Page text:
Conspiracy theorizing of this ideological persuasion, like the others, existed long before the advent of terrestrial television. But with Glenn Beck’s entrance to cable news, what was once relegated to pamphlets and shortwave radio was granted a prime time slot for millions of nightly viewers for the first time. Now, the whole family could gather ‘round and learn about One World Government, the erosion of state sovereignty, and how the US intervention in Syria will be precisely the pretext for global governance.
With Donald Trump’s rise as the Republican nominee, disreputable conspiracy theories have been given yet a bigger stage. And after a decade of much of his party’s base being encouraged to credulously adopt them with minimal standards for factual accuracy, conspiracy theories have unprecedented purchase in 2016. Many of us witnessed this Thursday, when Trump spoke in West Palm Beach, accusing Hillary Clinton of conniving with “international banks to plot the destruction of U.S. sovereignty.”
But such a neurotic worldview has little use if it doesn’t reinforce the urgency of one’s pet causes. Beck, in the protectionist spirit of Pat Buchanan, wishes to reverse any free-trade deal he can name and believes immigration reform to be “the death knell of the country.” If I’m not mistaken, there’s a candidate whose entire campaign was based almost exclusively around these two issues, but his name escapes me.
A voting bloc convinced they’re perennially held back by foreign capitalists and immigrants is a historically unhealthy mood for a democracy. Even more dangerous is said bloc believing wholesale that simplistic (never mind highly debatable) panaceas like “tearing up NAFTA” and sealing up the border will elevate them to their deserved standing.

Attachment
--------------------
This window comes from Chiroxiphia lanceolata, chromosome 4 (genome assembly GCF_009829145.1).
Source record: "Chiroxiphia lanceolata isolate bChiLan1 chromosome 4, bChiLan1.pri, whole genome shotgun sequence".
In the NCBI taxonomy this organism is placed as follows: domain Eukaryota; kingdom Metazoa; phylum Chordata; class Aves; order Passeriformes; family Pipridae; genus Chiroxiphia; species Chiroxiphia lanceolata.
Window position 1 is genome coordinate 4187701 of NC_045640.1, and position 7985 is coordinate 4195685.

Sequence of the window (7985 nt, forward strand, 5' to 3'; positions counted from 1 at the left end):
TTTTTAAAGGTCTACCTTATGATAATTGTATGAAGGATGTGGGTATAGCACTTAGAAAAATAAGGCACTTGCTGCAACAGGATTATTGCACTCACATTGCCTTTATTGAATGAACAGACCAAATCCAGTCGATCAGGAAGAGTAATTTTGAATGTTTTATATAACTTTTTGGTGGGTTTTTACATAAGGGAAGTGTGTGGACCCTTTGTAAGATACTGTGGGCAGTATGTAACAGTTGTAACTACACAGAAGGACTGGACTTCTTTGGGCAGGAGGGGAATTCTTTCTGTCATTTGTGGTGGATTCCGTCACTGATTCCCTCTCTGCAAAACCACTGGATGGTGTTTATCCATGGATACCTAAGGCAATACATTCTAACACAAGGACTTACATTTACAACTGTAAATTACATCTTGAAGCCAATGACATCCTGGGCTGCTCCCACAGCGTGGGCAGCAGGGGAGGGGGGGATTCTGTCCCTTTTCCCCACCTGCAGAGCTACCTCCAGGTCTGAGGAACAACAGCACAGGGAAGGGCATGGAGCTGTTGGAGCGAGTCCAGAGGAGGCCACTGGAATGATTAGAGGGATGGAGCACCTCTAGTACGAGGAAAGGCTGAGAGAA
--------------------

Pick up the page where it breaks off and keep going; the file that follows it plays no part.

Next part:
There were efforts, it should be reiterated, to redirect the right onto a path not so blatantly destructive and predictably self-defeating as the one Fox News partisans and talk radio firebreathers had steered it towards. In 2009, for example, conservative New York Times columnist Ross Douthat and National Review editor Reihan Salam co-authored the optimistically titled Grand New Party: How Republicans Can Win the Working Class and Save the American Dream. Atlantic editor David Frum offered his like-minded treatise, Comeback: Conservatism That Can Win Again, two years earlier. Reflecting on the stewing blue collar disaffection that failed to translate into McCain votes in 2008, Grand New Party aimed to start a discussion about how to manage these sentiments responsibly and channel them into meaningful political reform. The following year, Glenn Beck rebutted by organizing his “Restoring Honor rally” to reassert Sarah Palin as the answer to conservative disillusion. Palin announced her endorsement of Donald Trump on January 19, 2016.
To be fair, Glenn Beck has used his platform to admonish against Donald Trump for the better part of the election cycle, calling the nominee “a very dangerous man” as early as January. He deserves credit for this. But on the other hand, he’s also christened him with the inapt and intensely Beckian indignity, “the new Saul Alinsky.”
If Glenn Beck’s understanding of how the GOP arrived at Trump is as tenuous as his apprehension of Rules for Radicals, the party he once knew and loved might be further gone than he thinks.